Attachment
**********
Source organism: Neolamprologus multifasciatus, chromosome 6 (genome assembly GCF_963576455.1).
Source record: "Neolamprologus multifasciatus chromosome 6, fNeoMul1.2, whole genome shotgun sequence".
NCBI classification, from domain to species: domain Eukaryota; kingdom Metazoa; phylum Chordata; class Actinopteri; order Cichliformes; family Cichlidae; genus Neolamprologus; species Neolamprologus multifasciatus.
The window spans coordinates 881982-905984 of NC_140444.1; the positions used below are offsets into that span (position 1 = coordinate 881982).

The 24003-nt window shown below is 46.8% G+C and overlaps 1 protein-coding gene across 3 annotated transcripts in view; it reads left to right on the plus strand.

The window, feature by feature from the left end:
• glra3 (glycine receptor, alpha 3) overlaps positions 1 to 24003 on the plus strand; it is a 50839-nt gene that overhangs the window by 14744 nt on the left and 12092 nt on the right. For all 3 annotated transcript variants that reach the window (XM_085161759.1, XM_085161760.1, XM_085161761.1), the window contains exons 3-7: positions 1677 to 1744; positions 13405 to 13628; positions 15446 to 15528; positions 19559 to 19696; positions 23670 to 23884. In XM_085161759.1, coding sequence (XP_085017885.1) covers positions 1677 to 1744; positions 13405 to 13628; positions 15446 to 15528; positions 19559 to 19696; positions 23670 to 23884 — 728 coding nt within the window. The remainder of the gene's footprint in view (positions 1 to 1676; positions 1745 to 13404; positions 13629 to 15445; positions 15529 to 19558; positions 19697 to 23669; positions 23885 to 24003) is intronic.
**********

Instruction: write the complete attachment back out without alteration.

Source organism: Neolamprologus multifasciatus, chromosome 6 (genome assembly GCF_963576455.1).
Source record: "Neolamprologus multifasciatus chromosome 6, fNeoMul1.2, whole genome shotgun sequence".
NCBI classification, from domain to species: domain Eukaryota; kingdom Metazoa; phylum Chordata; class Actinopteri; order Cichliformes; family Cichlidae; genus Neolamprologus; species Neolamprologus multifasciatus.
The window spans coordinates 881982-905984 of NC_140444.1; the positions used below are offsets into that span (position 1 = coordinate 881982).

The 24003-nt window shown below is 46.8% G+C and overlaps 1 protein-coding gene across 3 annotated transcripts in view; it reads left to right on the plus strand.

The window, feature by feature from the left end:
• glra3 (glycine receptor, alpha 3) overlaps positions 1 to 24003 on the plus strand; it is a 50839-nt gene that overhangs the window by 14744 nt on the left and 12092 nt on the right. For all 3 annotated transcript variants that reach the window (XM_085161759.1, XM_085161760.1, XM_085161761.1), the window contains exons 3-7: positions 1677 to 1744; positions 13405 to 13628; positions 15446 to 15528; positions 19559 to 19696; positions 23670 to 23884. In XM_085161759.1, coding sequence (XP_085017885.1) covers positions 1677 to 1744; positions 13405 to 13628; positions 15446 to 15528; positions 19559 to 19696; positions 23670 to 23884 — 728 coding nt within the window. The remainder of the gene's footprint in view (positions 1 to 1676; positions 1745 to 13404; positions 13629 to 15445; positions 15529 to 19558; positions 19697 to 23669; positions 23885 to 24003) is intronic.